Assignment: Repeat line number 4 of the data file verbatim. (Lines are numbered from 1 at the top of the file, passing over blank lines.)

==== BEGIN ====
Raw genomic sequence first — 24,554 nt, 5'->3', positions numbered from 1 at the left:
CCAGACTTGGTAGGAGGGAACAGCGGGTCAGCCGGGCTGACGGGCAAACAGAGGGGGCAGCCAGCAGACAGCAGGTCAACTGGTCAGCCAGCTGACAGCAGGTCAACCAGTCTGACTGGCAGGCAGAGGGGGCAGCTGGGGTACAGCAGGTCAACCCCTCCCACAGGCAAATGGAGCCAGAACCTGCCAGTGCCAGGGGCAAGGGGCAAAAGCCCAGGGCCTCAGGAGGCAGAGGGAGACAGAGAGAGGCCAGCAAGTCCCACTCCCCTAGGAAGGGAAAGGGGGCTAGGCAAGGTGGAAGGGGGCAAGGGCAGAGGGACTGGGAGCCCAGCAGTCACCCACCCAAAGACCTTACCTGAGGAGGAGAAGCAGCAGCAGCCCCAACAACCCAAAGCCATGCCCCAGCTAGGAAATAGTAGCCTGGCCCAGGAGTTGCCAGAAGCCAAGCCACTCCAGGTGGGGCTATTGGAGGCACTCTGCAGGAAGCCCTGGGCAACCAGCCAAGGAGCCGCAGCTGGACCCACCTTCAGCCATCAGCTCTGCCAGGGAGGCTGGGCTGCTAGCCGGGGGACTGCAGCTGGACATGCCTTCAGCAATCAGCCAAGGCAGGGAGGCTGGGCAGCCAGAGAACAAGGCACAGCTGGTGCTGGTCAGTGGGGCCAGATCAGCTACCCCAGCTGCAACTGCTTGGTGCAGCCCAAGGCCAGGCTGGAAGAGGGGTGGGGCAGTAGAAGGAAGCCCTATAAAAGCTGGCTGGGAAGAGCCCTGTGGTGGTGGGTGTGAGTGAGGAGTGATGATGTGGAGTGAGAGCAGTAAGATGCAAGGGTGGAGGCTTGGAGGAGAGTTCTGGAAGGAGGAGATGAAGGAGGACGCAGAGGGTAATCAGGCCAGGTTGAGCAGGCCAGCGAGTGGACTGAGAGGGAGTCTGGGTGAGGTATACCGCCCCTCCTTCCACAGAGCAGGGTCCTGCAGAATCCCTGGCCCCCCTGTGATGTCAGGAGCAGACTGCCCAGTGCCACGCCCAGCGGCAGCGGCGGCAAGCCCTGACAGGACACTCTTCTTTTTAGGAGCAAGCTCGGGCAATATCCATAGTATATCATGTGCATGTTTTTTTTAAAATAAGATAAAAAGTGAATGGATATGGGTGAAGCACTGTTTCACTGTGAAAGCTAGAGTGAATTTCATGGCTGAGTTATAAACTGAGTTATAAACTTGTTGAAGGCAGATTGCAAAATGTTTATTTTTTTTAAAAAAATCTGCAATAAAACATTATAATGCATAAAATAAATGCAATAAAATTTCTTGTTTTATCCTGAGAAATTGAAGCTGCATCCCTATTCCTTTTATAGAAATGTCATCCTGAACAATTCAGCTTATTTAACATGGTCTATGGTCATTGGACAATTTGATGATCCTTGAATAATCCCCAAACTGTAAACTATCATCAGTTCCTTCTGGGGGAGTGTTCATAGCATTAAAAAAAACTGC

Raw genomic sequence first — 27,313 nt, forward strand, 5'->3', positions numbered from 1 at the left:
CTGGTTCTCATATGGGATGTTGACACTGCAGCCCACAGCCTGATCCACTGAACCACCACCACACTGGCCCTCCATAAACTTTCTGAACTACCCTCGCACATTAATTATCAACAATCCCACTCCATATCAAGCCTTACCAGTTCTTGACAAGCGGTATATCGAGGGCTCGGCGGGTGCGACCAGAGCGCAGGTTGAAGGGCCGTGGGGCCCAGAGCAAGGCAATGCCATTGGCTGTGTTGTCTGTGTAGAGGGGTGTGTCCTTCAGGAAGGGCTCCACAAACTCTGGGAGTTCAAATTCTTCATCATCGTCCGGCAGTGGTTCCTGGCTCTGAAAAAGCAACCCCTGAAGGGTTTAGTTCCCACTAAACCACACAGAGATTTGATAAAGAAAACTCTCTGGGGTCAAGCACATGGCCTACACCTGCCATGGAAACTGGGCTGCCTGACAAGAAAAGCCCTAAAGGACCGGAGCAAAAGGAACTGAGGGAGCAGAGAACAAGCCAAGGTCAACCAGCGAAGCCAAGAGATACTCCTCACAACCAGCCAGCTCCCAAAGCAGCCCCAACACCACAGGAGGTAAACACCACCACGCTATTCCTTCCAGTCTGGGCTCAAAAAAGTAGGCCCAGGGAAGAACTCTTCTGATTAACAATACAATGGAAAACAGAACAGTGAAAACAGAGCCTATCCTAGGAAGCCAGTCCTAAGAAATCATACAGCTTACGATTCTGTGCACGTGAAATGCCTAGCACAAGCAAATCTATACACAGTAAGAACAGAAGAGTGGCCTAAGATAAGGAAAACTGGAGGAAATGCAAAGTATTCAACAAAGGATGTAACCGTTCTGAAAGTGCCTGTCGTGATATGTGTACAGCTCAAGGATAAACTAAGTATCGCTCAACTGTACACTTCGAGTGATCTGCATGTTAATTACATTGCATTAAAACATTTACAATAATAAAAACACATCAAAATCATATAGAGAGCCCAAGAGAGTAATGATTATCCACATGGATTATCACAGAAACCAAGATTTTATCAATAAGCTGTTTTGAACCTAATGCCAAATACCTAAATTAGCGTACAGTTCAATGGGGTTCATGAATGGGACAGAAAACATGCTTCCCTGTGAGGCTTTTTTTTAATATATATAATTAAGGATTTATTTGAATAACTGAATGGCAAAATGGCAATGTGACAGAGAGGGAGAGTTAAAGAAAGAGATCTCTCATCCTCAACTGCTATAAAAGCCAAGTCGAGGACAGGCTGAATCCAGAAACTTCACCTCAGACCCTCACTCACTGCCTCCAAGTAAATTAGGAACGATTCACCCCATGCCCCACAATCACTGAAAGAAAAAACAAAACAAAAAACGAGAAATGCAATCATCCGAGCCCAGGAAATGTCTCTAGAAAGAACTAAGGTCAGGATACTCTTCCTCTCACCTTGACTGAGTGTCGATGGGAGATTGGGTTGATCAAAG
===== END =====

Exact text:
CTGGTTCTCATATGGGATGTTGACACTGCAGCCCACAGCCTGATCCACTGAACCACCACCACACTGGCCCTCCATAAACTTTCTGAACTACCCTCGCACATTAATTATCAACAATCCCACTCCATATCAAGCCTTACCAGTTCTTGACAAGCGGTATATCGAGGGCTCGGCGGGTGCGACCAGAGCGCAGGTTGAAGGGCCGTGGGGCCCAGAGCAAGGCAATGCCATTGGCTGTGTTGTCTGTGTAGAGGGGTGTGTCCTTCAGGAAGGGCTCCACAAACTCTGGGAGTTCAAATTCTTCATCATCGTCCGGCAGTGGTTCCTGGCTCTGAAAAAGCAACCCCTGAAGGGTTTAGTTCCCACTAAACCACACAGAGATTTGATAAAGAAAACTCTCTGGGGTCAAGCACATGGCCTACACCTGCCATGGAAACTGGGCTGCCTGACAAGAAAAGCCCTAAAGGACCGGAGCAAAAGGAACTGAGGGAGCAGAGAACAAGCCAAGGTCAACCAGCGAAGCCAAGAGATACTCCTCACAACCAGCCAGCTCCCAAAGCAGCCCCAACACCACAGGAGGTAAACACCACCACGCTATTCCTTCCAGTCTGGGCTCAAAAAAGTAGGCCCAGGGAAGAACTCTTCTGATTAACAATACAATGGAAAACAGAACAGTGAAAACAGAGCCTATCCTAGGAAGCCAGTCCTAAGAAATCATACAGCTTACGATTCTGTGCACGTGAAATGCCTAGCACAAGCAAATCTATACACAGTAAGAACAGAAGAGTGGCCTAAGATAAGGAAAACTGGAGGAAATGCAAAGTATTCAACAAAGGATGTAACCGTTCTGAAAGTGCCTGTCGTGATATGTGTACAGCTCAAGGATAAACTAAGTATCGCTCAACTGTACACTTCGAGTGATCTGCATGTTAATTACATTGCATTAAAACATTTACAATAATAAAAACACATCAAAATCATATAGAGAGCCCAAGAGAGTAATGATTATCCACATGGATTATCACAGAAACCAAGATTTTATCAATAAGCTGTTTTGAACCTAATGCCAAATACCTAAATTAGCGTACAGTTCAATGGGGTTCATGAATGGGACAGAAAACATGCTTCCCTGTGAGGCTTTTTTTTAATATATATAATTAAGGATTTATTTGAATAACTGAATGGCAAAATGGCAATGTGACAGAGAGGGAGAGTTAAAGAAAGAGATCTCTCATCCTCAACTGCTATAAAAGCCAAGTCGAGGACAGGCTGAATCCAGAAACTTCACCTCAGACCCTCACTCACTGCCTCCAAGTAAATTAGGAACGATTCACCCCATGCCCCACAATCACTGAAAGAAAAAACAAAACAAAAAACGAGAAATGCAATCATCCGAGCCCAGGAAATGTCTCTAGAAAGAACTAAGGTCAGGATACTCTTCCTCTCACCTTGACTGAGTGTCGATGGGAGATTGGGTTGATCAAAG